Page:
Low gas prices, inbound travel fuel promising US summer
Low gas prices, inbound travel fuel promising US summer
13 MAY 2016 8:58 AM

Hoteliers are preparing for an especially strong summer with the current state of the oil markets, consumer confidence and an increase in inbound domestic and global travel.

REPORT FROM THE U.S.—With low gas prices, strong consumer confidence and increasing domestic and international leisure travel, hoteliers around the U.S. are expecting an especially strong summer.

Joseph Khairallah, COO at Marcus Hotels & Resorts, said his company expects those factors to come together to fuel demand for a strong season.

“Our outlook for this summer is positive, our properties are forecasting demand to be similar or higher to last year where summer was very strong,” he said. “We are expecting a good mix of both transient and group business.”

And sources in popular leisure destinations said they’re also seeing positive signs.

Karen Thomson, vice president of sales and marketing at Paramount Hotel Group, said the company is expecting a busy summer at its properties in Charleston, South Carolina.

“We’re forecasting to do extremely well in the Charleston area,” Thomson said. “That’s just such a hot button for destination weddings and the beach is right there, and it’s that whole kind of country environment. It’s really inviting.”

According to data from MMGY Global, travel in Florida is expected to hit an all-time high for the season. As of April, MMGY Global’s Travelhorizons Travel Sentiment Index reached an all-time high in its nine-year history. The index, which calculates leisure travel demand six months out based on several indicators, was at 121, up six points from 2015.

Cheaper gas prices equal more travel
With the stabilization of the oil markets, hoteliers said more guests are willing to drive a longer distance to their destinations.

“Any time gasoline is affordable, that always (leads to) families getting out and taking vacations,” Thomson said. “(Travelers) in the past would only stay within a 50- or 75-mile radius (from home) because of higher gas prices, but now they may venture out into a further radius to drive.”

Khairallah said lower costs to travel and improving consumer attitudes in general will help Marcus properties maintain steady leisure demand throughout the summer.

“Favorable fuel prices combined with positive consumer confidence trends will help keep leisure travel demand strong this summer.”

In a first quarter earnings call, Choice Hotels International President and CEO Steve Joyce said the company is also expecting more people to travel and an overall busy summer.

“(Gross domestic product) growth is decent; employment, which is a key factor we look at, has really improved; and it looks like it will continue to improve. … Housing starts look good, and there’s optimism in those markets,” Joyce said. “And consumer confidence is there.”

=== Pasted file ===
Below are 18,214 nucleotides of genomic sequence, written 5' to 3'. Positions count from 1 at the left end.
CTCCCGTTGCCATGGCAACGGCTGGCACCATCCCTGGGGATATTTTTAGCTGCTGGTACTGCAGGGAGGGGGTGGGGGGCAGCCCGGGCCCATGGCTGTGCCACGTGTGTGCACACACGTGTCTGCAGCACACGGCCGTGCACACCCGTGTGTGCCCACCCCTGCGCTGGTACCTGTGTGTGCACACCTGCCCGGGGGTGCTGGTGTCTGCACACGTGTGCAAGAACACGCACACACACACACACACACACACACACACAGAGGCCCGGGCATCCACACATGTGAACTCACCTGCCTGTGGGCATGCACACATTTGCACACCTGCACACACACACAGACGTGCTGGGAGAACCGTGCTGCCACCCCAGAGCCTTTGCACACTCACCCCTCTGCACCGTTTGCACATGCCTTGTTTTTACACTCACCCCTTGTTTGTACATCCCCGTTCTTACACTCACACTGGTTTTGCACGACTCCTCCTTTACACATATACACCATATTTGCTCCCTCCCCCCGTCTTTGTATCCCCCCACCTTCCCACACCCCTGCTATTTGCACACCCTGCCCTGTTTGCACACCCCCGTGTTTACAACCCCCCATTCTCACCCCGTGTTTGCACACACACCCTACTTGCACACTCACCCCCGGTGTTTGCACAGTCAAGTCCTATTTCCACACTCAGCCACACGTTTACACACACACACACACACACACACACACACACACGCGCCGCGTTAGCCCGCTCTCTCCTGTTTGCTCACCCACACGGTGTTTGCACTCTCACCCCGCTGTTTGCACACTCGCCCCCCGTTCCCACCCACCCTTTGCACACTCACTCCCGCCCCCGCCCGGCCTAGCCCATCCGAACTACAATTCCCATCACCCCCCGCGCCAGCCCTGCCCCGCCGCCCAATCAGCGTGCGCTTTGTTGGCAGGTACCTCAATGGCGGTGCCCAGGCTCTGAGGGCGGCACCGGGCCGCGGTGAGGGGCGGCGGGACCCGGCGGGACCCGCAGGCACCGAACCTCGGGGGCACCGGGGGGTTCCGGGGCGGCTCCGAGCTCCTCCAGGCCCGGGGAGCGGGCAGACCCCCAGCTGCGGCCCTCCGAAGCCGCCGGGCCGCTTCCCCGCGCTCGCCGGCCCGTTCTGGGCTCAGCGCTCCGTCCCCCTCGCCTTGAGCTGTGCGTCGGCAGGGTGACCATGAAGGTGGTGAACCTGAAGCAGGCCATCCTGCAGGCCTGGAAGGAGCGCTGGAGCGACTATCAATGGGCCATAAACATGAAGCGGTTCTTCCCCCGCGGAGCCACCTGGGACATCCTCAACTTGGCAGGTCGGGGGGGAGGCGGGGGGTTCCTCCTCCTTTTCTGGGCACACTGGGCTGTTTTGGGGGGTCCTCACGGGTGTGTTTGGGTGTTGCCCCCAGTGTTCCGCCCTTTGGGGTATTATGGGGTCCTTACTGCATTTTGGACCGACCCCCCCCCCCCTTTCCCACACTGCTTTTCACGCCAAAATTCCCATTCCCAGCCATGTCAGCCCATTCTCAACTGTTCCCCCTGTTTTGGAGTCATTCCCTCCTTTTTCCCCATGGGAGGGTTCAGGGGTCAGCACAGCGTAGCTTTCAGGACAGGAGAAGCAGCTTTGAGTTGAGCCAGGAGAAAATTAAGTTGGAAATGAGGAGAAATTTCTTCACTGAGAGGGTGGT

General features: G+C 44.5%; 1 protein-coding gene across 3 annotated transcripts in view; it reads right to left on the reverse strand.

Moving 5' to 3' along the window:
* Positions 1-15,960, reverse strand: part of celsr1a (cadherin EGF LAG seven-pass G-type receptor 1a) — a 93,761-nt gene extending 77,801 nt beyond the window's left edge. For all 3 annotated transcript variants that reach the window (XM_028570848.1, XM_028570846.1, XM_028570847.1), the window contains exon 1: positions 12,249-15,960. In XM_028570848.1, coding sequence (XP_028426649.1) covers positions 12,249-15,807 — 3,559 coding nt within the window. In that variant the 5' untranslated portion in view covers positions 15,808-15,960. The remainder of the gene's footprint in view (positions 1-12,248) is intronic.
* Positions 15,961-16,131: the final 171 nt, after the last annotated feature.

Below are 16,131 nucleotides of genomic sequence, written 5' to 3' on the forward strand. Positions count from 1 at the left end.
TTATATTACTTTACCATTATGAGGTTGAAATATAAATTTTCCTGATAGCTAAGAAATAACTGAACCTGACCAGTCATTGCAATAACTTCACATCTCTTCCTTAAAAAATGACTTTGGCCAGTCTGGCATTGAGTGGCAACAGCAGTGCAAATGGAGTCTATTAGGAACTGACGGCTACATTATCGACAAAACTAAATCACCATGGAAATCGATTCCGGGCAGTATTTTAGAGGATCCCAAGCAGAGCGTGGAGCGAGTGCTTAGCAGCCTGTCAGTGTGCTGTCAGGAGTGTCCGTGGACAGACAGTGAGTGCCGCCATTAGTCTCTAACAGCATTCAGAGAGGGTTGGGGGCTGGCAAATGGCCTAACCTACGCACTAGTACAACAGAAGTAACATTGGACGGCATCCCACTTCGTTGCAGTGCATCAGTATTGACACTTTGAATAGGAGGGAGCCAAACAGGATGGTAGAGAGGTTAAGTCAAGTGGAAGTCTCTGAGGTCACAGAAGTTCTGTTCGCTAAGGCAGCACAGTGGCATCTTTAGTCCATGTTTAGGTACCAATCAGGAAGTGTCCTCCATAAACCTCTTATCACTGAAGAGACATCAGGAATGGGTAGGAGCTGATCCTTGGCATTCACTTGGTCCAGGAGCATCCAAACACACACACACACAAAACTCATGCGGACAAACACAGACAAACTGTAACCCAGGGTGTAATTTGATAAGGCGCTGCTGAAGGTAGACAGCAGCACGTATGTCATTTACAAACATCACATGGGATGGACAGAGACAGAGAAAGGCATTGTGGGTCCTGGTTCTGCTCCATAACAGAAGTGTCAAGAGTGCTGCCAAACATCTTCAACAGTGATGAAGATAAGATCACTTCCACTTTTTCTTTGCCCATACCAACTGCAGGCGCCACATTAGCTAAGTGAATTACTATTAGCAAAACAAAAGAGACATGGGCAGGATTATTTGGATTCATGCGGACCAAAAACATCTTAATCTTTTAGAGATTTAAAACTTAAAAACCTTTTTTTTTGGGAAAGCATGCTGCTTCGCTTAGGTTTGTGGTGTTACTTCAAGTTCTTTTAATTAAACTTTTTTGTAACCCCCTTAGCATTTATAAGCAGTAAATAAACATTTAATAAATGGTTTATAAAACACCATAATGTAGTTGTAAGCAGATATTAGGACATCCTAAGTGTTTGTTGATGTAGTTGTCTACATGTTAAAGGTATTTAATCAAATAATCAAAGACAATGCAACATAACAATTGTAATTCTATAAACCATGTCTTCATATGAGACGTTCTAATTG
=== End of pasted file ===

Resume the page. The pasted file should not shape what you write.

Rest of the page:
Leisure leading the way
Destination weddings are one major driver in the South Carolina market for Paramount, but Thomson said guests often double as wedding-goers and leisure travelers, making leisure another main component for successful summer business.

“(Summer guests are) a combination of both,” she said. “I think what we see is people coming in and they’re wearing two hats. You know (guests say,) ‘Hey, let’s stay three or four nights in the Charleston area and one night we’ll go to the wedding, and the other will be the leisure go-to-the-beach-type thing.’ I think we’re seeing more of that combination type traveler, but it’s definitely stronger on the leisure side than on the corporate traveler side.”

Thomson said leisure travelers at Paramount properties in Des Moines, Iowa, often visit the state for the Iowa State Fair, which this year will be held 11-21 August. She said families traveling for sports tournaments have also opened up a new business outlet for Paramount’s Iowa hotels.

At Xanterra Parks & Resorts’ Yellowstone National Park Lodges, leisure travelers make up the majority of summer visitors. Rick Hoeninghausen, director of sales and marketing at Yellowstone, said park visitors start rolling in in May, but peak season is from mid-June to mid-August.

With the national parks across the U.S. celebrating a centennial this year, Hoeninghausen said events centered around the 100th anniversary could result in more summer visitors than last year.

“Park reservations are pacing a little ahead of last year, and last year was a very good year for lodging and campgrounds,” Hoeninghausen said. “We had a record visitation year, last year. Typically before the end of the summer, we will have sold out for the vast majority for the nights in the park.”

More inbound global visitors
Yellowstone has always had a strong visitor mix from Japan, but over the past few years, the number of summer visitors from China has grown, Hoeninghausen said. He said the park doesn’t do much marketing to China, but visitors are increasing.

With the recent terrorist attacks in Europe, Hoeninghausen said European travelers are becoming very interested in vacationing in the U.S. because of the higher level of safety in America.

“According to our representatives in Europe, the trend is that there is still a big interest in traveling, and long-haul travel is a good thing,” he said. “America’s a popular place, and there’s safety that America provides that’s even more important right now to some of these European travelers.”

Khairallah said Marcus Hotels & Resorts is expecting a little extra business in major markets this summer from global guests.

“We predict hotels in major markets like Chicago, Los Angeles and Las Vegas will enjoy additional business from international travelers, especially from China,” he said.

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